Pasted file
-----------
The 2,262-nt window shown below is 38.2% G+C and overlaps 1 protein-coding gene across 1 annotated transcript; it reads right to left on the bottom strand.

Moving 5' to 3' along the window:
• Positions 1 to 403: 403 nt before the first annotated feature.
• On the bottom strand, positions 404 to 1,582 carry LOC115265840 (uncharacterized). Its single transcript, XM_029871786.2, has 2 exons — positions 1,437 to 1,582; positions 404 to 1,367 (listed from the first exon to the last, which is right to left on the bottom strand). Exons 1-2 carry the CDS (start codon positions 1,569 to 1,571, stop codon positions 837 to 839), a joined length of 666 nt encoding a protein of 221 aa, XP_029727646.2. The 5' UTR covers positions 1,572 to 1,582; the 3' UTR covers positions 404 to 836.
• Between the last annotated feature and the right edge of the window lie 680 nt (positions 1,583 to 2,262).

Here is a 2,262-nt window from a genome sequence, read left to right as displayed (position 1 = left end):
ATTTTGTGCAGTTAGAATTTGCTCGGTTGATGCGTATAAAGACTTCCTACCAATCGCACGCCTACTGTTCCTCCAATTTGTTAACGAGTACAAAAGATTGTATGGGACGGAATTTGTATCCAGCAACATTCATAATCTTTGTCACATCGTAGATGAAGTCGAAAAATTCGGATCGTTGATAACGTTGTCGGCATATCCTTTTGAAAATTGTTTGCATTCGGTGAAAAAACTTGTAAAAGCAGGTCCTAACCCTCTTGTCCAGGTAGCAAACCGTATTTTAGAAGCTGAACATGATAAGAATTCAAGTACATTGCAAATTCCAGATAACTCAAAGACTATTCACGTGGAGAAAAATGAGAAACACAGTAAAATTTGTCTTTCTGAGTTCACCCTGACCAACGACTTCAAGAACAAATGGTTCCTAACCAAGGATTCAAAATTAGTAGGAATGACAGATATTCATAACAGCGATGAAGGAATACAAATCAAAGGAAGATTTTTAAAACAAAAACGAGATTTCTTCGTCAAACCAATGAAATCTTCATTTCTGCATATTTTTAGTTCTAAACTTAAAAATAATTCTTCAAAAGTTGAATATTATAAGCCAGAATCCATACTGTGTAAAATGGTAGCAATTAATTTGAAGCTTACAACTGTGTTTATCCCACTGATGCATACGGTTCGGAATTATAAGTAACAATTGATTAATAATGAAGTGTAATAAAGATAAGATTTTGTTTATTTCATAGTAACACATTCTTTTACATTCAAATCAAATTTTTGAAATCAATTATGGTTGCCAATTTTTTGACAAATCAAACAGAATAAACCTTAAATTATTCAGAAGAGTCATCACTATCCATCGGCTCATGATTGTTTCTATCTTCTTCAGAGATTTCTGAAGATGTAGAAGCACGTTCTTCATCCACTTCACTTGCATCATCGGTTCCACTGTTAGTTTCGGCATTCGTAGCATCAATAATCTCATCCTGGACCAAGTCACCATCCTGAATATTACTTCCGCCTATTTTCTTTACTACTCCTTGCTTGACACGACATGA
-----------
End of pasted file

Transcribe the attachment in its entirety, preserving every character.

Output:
The 2,262-nt window shown below is 38.2% G+C and overlaps 1 protein-coding gene across 1 annotated transcript; it reads right to left on the bottom strand.

Moving 5' to 3' along the window:
• Positions 1 to 403: 403 nt before the first annotated feature.
• On the bottom strand, positions 404 to 1,582 carry LOC115265840 (uncharacterized). Its single transcript, XM_029871786.2, has 2 exons — positions 1,437 to 1,582; positions 404 to 1,367 (listed from the first exon to the last, which is right to left on the bottom strand). Exons 1-2 carry the CDS (start codon positions 1,569 to 1,571, stop codon positions 837 to 839), a joined length of 666 nt encoding a protein of 221 aa, XP_029727646.2. The 5' UTR covers positions 1,572 to 1,582; the 3' UTR covers positions 404 to 836.
• Between the last annotated feature and the right edge of the window lie 680 nt (positions 1,583 to 2,262).

Here is a 2,262-nt window from a genome sequence, read left to right as displayed (position 1 = left end):
ATTTTGTGCAGTTAGAATTTGCTCGGTTGATGCGTATAAAGACTTCCTACCAATCGCACGCCTACTGTTCCTCCAATTTGTTAACGAGTACAAAAGATTGTATGGGACGGAATTTGTATCCAGCAACATTCATAATCTTTGTCACATCGTAGATGAAGTCGAAAAATTCGGATCGTTGATAACGTTGTCGGCATATCCTTTTGAAAATTGTTTGCATTCGGTGAAAAAACTTGTAAAAGCAGGTCCTAACCCTCTTGTCCAGGTAGCAAACCGTATTTTAGAAGCTGAACATGATAAGAATTCAAGTACATTGCAAATTCCAGATAACTCAAAGACTATTCACGTGGAGAAAAATGAGAAACACAGTAAAATTTGTCTTTCTGAGTTCACCCTGACCAACGACTTCAAGAACAAATGGTTCCTAACCAAGGATTCAAAATTAGTAGGAATGACAGATATTCATAACAGCGATGAAGGAATACAAATCAAAGGAAGATTTTTAAAACAAAAACGAGATTTCTTCGTCAAACCAATGAAATCTTCATTTCTGCATATTTTTAGTTCTAAACTTAAAAATAATTCTTCAAAAGTTGAATATTATAAGCCAGAATCCATACTGTGTAAAATGGTAGCAATTAATTTGAAGCTTACAACTGTGTTTATCCCACTGATGCATACGGTTCGGAATTATAAGTAACAATTGATTAATAATGAAGTGTAATAAAGATAAGATTTTGTTTATTTCATAGTAACACATTCTTTTACATTCAAATCAAATTTTTGAAATCAATTATGGTTGCCAATTTTTTGACAAATCAAACAGAATAAACCTTAAATTATTCAGAAGAGTCATCACTATCCATCGGCTCATGATTGTTTCTATCTTCTTCAGAGATTTCTGAAGATGTAGAAGCACGTTCTTCATCCACTTCACTTGCATCATCGGTTCCACTGTTAGTTTCGGCATTCGTAGCATCAATAATCTCATCCTGGACCAAGTCACCATCCTGAATATTACTTCCGCCTATTTTCTTTACTACTCCTTGCTTGACACGACATGA